Engineers aren’t known for these skills, but they’ll help you succeed.
The construction industry is hiring fast to try to keep up with demand, which means jobs are abundant for engineers entering the workforce. But to succeed in one of those jobs, especially considering the increasing complexity of construction projects and the expanding use of collaborative delivery methods such as IPD, new graduates and young professionals will need more than just engineering skills.
Here are three non-engineering skills that will help get you noticed — and promoted.
Communication is key in almost any job. For engineers, it’s not normally a focus area in school — but it should be. Written and oral communication play major roles in a project engineer’s day-to-day job.
“Owners don’t like bad news, but they like it even less when it’s two days late,” said Brandon Mabile, business development manager for the Texas region of Performance Contractors Inc., which provides all phases of industrial construction.
As a member of his company’s recruiting taskforce, Mabile meets with and interviews students who are earning degrees in construction management and engineering. When he recruits, he looks for communication skills.
“A good project engineer needs to have the confidence to say what needs to be said in order for their message to be effectively communicated,” said Mabile.
Written communication skills are just as important. Project engineers are constantly relaying information to architects, engineers, subcontractors and owners, including through formal documents such as RFIs. A project manager doesn’t want to have to rewrite every email or document; engineers with solid writing skills give their managers the support they need.
“In the field, you'll get pulled in so many directions that if you can't effectively manage your time, you'll never get anything done. The project engineers that can handle everything being thrown at them and keep looking for more responsibility are usually the ones getting promoted.”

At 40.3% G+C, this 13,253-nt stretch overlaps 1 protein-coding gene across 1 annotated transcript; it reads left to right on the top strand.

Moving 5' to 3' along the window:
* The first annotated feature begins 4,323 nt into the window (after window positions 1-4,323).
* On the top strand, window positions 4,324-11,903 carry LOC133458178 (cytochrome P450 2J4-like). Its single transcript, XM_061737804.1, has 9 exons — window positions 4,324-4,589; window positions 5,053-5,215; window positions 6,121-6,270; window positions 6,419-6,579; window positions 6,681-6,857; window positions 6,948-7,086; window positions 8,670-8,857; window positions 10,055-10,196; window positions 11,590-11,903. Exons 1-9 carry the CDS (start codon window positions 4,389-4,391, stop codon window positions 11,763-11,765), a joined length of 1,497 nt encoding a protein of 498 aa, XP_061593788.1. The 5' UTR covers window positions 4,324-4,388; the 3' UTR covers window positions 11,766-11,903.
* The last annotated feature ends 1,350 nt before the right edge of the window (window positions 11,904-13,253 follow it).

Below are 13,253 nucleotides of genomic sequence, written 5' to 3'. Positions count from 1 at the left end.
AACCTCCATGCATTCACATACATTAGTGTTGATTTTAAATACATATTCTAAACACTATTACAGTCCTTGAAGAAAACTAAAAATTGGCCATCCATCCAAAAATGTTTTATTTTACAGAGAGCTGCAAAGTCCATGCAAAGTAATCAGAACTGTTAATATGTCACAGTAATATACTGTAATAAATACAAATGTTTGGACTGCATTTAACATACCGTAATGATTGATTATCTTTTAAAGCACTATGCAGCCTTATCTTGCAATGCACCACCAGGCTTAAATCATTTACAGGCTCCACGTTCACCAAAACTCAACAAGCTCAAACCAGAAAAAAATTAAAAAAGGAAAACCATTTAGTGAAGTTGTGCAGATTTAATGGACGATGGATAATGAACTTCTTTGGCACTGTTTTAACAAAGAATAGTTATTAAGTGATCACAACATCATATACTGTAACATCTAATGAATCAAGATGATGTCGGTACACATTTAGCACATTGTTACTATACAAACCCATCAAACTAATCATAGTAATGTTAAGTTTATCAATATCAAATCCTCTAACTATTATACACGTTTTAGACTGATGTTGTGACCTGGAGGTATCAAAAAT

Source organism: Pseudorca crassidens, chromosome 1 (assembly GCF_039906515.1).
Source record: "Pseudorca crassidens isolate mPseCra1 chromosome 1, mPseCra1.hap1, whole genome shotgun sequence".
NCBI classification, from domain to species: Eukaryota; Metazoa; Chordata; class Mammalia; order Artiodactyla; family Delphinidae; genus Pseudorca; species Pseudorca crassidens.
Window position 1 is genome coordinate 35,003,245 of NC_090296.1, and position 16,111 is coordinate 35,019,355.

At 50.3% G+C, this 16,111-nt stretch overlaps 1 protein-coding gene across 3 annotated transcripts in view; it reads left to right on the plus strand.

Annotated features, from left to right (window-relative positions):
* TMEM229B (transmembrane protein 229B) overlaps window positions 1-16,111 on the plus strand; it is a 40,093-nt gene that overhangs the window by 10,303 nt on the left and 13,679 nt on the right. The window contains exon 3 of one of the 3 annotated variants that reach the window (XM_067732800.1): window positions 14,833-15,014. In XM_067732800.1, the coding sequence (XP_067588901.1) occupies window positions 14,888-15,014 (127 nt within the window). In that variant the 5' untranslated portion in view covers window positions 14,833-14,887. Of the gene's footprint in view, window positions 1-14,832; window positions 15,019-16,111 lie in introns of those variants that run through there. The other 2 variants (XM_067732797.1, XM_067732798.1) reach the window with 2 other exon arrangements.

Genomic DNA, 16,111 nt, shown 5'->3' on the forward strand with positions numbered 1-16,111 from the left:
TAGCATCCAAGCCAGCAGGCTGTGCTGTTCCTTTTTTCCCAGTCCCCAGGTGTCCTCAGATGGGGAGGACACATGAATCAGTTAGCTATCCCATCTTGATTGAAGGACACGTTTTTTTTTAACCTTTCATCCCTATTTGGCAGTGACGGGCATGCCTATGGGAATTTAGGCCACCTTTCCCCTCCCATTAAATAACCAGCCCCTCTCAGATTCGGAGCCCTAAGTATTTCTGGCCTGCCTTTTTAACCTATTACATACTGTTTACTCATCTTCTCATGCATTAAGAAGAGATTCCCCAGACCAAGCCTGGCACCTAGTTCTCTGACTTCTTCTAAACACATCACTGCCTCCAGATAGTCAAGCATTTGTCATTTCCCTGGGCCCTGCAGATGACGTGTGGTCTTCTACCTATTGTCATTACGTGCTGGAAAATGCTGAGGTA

Having the interpersonal skills necessary to build strong relationships and generate respect among project teams will set one project engineer apart from another.
“As a project engineer, you need to be able to work with a very diverse group of people including craft workers on-site, superintendents, architects and owner representatives,” said Mabile. Engineers who spend time learning both in the field and in an owner’s conference room will build interpersonal skills faster than someone who sits behind a desk all day.
In construction, time is money, and every person on a project is responsible for ensuring they’re working efficiently to minimize added costs. While the industry has introduced apps and streamlined processes to help boost productivity, time management skills are still critical. For project engineers, making sure all tasks on their to-do lists are completed on time makes management’s lives easier and will not go unnoticed.
“In the field, you'll get pulled in so many directions that if you can't effectively manage your time, you'll never get anything done,” said Mabile. “The project engineers that can handle everything being thrown at them and keep looking for more responsibility are usually the ones getting promoted.”
The Bureau of Labor Statistics predicts job opportunities for construction managers will grow 11 percent between 2016 and 2026, which is faster than average. While jobs may be plentiful right now, making yourself as valuable as possible with these non-engineering skills will help you climb the ladder to a higher-paying position and also help make you indispensable in the event of an unforeseen downturn.
Donna Puglisi is a communications and marketing professional specializing in the construction industry.